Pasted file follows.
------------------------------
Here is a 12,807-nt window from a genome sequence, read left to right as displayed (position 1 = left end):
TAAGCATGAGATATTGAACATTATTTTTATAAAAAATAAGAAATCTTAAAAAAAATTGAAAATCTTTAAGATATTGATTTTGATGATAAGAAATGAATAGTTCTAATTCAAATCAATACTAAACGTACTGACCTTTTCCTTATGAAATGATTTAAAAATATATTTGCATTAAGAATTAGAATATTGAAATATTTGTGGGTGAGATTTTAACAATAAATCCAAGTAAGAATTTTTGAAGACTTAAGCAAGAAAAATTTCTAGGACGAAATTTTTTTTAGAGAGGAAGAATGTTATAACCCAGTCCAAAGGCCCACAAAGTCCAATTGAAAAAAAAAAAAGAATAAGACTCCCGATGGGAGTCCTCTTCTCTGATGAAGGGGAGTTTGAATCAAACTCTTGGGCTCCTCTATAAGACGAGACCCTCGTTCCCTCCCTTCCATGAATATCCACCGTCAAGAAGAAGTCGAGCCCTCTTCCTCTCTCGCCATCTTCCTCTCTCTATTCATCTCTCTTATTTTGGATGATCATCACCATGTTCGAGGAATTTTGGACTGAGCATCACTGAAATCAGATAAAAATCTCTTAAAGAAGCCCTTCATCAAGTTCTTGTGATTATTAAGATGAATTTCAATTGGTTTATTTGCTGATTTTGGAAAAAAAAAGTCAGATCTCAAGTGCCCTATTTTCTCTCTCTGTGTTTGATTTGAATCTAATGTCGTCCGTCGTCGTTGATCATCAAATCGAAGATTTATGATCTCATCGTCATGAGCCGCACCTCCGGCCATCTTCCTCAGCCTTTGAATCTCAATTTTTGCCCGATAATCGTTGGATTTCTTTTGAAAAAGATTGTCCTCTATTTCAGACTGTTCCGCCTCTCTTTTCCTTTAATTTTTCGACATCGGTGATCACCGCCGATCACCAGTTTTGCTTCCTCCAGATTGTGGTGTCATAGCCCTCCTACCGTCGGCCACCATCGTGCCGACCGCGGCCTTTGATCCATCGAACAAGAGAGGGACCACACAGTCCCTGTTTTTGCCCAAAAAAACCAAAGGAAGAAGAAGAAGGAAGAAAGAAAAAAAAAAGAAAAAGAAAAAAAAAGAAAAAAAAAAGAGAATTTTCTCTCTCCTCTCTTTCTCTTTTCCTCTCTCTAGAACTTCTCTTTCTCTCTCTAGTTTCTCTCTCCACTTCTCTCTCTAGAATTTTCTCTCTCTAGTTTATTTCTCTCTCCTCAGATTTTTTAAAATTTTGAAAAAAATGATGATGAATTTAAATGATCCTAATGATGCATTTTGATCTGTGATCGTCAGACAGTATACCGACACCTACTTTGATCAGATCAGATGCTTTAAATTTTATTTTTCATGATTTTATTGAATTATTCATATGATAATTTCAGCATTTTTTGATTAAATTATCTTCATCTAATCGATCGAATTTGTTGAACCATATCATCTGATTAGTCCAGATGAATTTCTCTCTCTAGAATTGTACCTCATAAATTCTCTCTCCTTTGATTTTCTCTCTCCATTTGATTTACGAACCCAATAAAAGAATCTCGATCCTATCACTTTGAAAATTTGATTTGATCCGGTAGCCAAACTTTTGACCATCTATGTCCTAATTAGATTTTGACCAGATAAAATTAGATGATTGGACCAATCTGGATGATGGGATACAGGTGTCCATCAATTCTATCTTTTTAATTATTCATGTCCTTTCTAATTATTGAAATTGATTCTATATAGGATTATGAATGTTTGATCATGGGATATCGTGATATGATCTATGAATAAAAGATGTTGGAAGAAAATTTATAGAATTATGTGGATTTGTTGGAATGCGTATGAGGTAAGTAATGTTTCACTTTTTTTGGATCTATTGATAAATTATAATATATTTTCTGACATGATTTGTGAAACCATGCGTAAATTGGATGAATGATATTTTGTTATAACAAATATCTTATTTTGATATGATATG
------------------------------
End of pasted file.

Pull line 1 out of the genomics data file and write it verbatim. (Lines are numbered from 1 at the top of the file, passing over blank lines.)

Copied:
Here is a 12,807-nt window from a genome sequence, read left to right as displayed (position 1 = left end):